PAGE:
North Carolina’s ‘Moral Monday’ protests are only the beginning


On Monday, 151 people were arrested as part of the latest “Moral Monday”–an ongoing grassroots movement against a radical right-wing agenda in the North Carolina’s Republican-led General Assembly. These courageous individuals are practicing non-violent civil disobedience, but one North Carolina man is not moved by their efforts. My letter this week is to him:

Dear Gov. Pat McCrory,

It’s me, Melissa.

Now I can only imagine that running a state can’t be easy - and when you add pesky demonstrators to the mix your job becomes harder. Harder because you have a growing group of people not willing to stand by idly and watch the erosion of their hard fought freedoms. Harder because you can’t be bothered with hearing their grievances or even meeting with them.

On Tuesday, you told reporters that you were “very pleased that it’s been non-violent.”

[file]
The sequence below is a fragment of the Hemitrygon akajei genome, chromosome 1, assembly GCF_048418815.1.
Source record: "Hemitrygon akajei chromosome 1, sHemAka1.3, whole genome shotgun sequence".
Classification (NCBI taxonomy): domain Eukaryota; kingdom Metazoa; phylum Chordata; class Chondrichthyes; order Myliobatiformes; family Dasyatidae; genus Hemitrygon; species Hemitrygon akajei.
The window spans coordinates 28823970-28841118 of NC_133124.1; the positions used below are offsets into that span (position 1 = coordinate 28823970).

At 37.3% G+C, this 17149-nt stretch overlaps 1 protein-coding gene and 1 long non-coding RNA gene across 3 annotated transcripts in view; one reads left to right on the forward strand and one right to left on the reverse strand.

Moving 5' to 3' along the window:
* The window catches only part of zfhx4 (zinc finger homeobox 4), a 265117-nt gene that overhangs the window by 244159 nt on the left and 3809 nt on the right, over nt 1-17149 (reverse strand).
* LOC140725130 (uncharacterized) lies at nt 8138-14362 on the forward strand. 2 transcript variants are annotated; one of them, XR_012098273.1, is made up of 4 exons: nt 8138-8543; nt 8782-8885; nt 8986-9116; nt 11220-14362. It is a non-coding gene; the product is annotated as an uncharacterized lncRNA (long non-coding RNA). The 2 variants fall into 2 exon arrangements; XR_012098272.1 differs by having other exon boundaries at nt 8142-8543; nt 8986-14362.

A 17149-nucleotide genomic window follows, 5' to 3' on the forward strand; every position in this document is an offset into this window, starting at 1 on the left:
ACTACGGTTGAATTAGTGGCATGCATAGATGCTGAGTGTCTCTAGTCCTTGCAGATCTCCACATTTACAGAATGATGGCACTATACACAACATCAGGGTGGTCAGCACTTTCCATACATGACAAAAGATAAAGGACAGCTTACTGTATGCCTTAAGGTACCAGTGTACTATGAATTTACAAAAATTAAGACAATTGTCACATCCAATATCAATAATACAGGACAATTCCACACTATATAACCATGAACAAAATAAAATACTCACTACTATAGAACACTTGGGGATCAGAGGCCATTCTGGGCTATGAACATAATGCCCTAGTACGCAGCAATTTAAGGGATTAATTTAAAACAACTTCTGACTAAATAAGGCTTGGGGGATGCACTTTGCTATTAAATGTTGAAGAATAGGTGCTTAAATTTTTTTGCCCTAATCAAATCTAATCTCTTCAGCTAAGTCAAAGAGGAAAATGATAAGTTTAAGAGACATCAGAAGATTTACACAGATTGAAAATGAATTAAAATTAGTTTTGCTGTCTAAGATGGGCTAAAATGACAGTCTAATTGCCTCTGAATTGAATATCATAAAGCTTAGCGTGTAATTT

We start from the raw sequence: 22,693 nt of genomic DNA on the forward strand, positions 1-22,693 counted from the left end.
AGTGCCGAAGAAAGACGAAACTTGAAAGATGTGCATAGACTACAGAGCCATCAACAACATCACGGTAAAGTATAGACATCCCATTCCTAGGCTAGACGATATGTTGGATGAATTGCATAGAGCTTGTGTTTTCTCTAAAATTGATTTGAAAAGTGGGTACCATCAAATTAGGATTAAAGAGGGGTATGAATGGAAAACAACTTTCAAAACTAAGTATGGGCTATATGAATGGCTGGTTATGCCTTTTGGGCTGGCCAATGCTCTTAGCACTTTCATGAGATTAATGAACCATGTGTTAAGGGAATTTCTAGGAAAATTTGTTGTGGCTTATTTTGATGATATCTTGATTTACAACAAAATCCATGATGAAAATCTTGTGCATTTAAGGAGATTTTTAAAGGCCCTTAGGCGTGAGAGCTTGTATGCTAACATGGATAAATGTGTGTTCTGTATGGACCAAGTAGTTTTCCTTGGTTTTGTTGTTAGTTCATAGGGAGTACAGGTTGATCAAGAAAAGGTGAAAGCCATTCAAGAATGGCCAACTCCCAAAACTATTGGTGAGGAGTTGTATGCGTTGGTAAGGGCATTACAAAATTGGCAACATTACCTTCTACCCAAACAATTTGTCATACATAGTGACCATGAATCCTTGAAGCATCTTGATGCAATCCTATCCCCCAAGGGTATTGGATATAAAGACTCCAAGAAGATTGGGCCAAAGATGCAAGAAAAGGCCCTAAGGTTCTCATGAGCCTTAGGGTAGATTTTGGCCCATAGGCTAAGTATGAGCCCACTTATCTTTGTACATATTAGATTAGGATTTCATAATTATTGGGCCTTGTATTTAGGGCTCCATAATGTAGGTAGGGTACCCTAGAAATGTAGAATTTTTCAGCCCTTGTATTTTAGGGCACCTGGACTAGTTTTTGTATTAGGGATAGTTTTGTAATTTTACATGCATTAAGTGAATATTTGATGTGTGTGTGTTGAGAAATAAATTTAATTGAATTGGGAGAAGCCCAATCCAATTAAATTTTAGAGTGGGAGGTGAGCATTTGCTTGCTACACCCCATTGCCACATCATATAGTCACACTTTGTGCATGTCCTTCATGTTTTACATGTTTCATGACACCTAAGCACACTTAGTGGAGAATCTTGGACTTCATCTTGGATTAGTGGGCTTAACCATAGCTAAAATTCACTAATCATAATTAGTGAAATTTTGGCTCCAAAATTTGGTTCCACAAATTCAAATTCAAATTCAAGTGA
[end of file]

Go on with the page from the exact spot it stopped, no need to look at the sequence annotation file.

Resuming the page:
Say word, governor? Really? Who did you think would be posing a risk of violence? The clergy in their collars? The disabled in their wheelchairs? The elderly who were just present to observe?

Or were you expecting them to pull out knives and shank each other just because the lead organizers are from the state chapter of the NAACP and the Advancement Project? Let me remind you, governor, that your state has a long history of non-violent protests by black and brown folks, including one of the most famous by some civilized students at a lunch counter in a place called Greensboro.

Governor, if you would bother to meet with your constituents, maybe you would learn why they are gathering every week.

Here’s the point–you may be a Republican governor but you represent all of the people of the great state of North Carolina not just the members of your party, not just those who agree with you. When you refuse to meet with concerned, organized, vocal citizens, you show a callous disregard for what democracy is supposed to be. The way I see it, you have a choice of what kind of southern governor you want to be.

You can go down in history like Gov. Terry Sanford who fought to expand civil rights for all North Carolinians. Or you can go down like Gov. Orval Faubus, the man who ordered the Arkansas National Guard to prevent the Little Rock Nine from entering school in 1957. Because the movement is growing.

And if you thought you had your hands full with “Moral Mondays”–get ready for “Witness Wednesdays.” You may want the protesters to go away governor, but they are just getting started. And so are we.